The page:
QB Trent Dilfer (right), the former Buccaneer, would outperform his Giants counterpart, Kerry Collins, in Super Bowl XXXV
The Baltimore Ravens, newly-crowned Super Bowl Champions, have a comfort zone with starting QB Trent Dilfer, the former Tampa Bay Buccaneer. They believe they know exactly what they're going to get out of Dilfer as a quarterback; his remaining Tampa admirers may feel the same way about him as a man.
The second time around, Dilfer will leave Tampa as the winning Super Bowl quarterback, something that never materialized in his six years as a Buccaneer. Even though he reached the pinnacle of his profession in his first year away from the team, Dilfer refused to take any parting shots.
"I like Tampa," said Dilfer in the emotional moments after Super Bowl XXXV ended with his Ravens on top of the New York Giants, 34-7. "I really like the way I was treated here for the most part. When there are high expectations and you don't fulfill them, you're going to get your share of criticism. But the negative voice is always the loudest voice, and to depict Tampa as a city that hates Trent Dilfer isn't fair to the city. There are so many people who made a difference in my life here, and it's neat to share this with them."
Dilfer helped make the difference for the Ravens on Sunday evening, completing 12 of 25 passes for 153 yards, one touchdown and – perhaps most importantly – no interceptions. His counterpart, the Giants' Kerry Collins, was picked off four times. Dilfer's perfectly thrown, 38-yard touchdown strike to Brandon Stokley in the first quarter broke open what was clearly evolving into a defensive duel.
Afterwards, Dilfer reveled in the Ravens' championship but didn't see it as a mark of vengeance against his previous professional surroundings. In fact, he believes that selfless approach, shared by the whole team, was the key to the Ravens' entire championship run.
"It was never about that," he said. "It was simply about doing whatever I could in this football game for my team, and not getting caught up in a lot of selfish things. I think one of the great things you can be as a person is unselfish, and we proved (unselfish) as a football team this year. We decided that if we had enough guys become unselfish, we could win a world championship. That's what we talked about, and we did it. There are very few teams that can say they set out and did what they talked about doing in training camp."
During these past few weeks of forced introspection, Dilfer has maintained that he was unconcerned with his own critical reviews as long as the Ravens were victorious. "I don't care if anybody ever picks me for their fantasy football team," he told Buccaneers.com in an exclusive interview, "as long as, at the end of the show, we're holding the Lombardi Trophy."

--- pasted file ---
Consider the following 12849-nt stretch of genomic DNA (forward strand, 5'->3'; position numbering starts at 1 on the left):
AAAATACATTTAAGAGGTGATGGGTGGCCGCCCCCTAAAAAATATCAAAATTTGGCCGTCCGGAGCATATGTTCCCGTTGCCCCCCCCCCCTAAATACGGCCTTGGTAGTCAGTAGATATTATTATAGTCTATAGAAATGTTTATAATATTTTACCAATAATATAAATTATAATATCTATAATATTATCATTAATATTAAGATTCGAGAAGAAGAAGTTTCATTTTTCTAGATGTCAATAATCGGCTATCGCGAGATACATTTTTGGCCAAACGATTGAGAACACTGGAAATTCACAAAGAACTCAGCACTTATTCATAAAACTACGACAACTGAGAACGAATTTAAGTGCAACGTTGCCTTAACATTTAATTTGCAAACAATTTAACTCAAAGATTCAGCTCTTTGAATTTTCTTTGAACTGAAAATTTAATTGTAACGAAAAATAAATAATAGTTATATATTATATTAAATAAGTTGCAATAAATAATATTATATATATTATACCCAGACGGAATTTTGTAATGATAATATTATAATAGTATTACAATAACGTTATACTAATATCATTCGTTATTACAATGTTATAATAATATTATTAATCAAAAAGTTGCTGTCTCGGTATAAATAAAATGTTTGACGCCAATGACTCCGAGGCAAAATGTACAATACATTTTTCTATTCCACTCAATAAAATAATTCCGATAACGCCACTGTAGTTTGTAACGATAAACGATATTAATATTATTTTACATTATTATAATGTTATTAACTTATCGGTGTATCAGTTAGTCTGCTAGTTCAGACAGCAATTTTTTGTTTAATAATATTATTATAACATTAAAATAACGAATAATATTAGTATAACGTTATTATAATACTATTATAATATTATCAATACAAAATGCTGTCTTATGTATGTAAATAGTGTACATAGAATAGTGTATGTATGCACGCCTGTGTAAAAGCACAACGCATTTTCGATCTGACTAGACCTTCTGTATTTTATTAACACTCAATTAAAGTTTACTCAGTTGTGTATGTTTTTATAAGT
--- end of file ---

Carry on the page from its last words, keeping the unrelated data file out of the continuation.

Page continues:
Sure enough, Dilfer was able to hoist that trophy on Sunday night. His scoring pass to Stokley, the only offensive touchdown of the first three quarters, beat much-hyped Giants CB Jason Sehorn, who summarized Dilfer's performance in words that would probably please the former Buccaneer.
"He made a great throw on the touchdown pass," said Sehorn. "He threw his best pass of the season in this game, and it happened to be against me. He put it out there exactly where he needed to and it was just a great pass and catch. He was very effective. He didn't turn the ball over, that's what he's done for the past ten weeks. They play ball-control offense and let their defense win the game and that's what happened today."
Sehorn may be right – it may have been Dilfer's best pass of the season. If not, it certainly was his most important, judging from the impact he believes it had on his performance.
"I didn't throw the ball very accurately in the first half," admitted Dilfer. "I felt great. I wasn't nervous, but I think I almost got too calm. I almost got lackadaisical, because I knew my emotions could overcome me early and I really tried to stay relaxed all day long. When I came out, I was almost flat and I couldn't throw the ball with a lot of accuracy. So to hit the one to Stoke was big, and after that I settled down."
The Ravens didn't need much more from Dilfer after that, beyond ball security. A 44-yard pass to WR Qadry Ismail on third-and-two in the second quarter set up a Matt Stover field goal, and CB Duane Starks made it 17-0 early in the second half with an interception return for a touchdown. The Giants never got the lead back under 10 points, turned the ball over four times and finished with just 152 total yards, so the Ravens' 97 yards of offense in the second half was more than enough.
And so the Ravens spent most of the fourth quarter knowing they would be the team celebrating at midfield as soon as the final gun sounded. Dilfer was in the middle of the pack, grinning from ear to ear, surrounded by local cameras that had rushed onto the field. Even with only seconds to collect his thoughts, Dilfer was nothing but grateful for his NFL experience as a whole, including the formative time in Tampa.
"I think, more than anything, faith and perseverance (is what it takes to accomplish a dream season)," he said. "I looked around the stadium and thanked God for the great memories that I have here. I thanked Him for what He did in my life in six years here."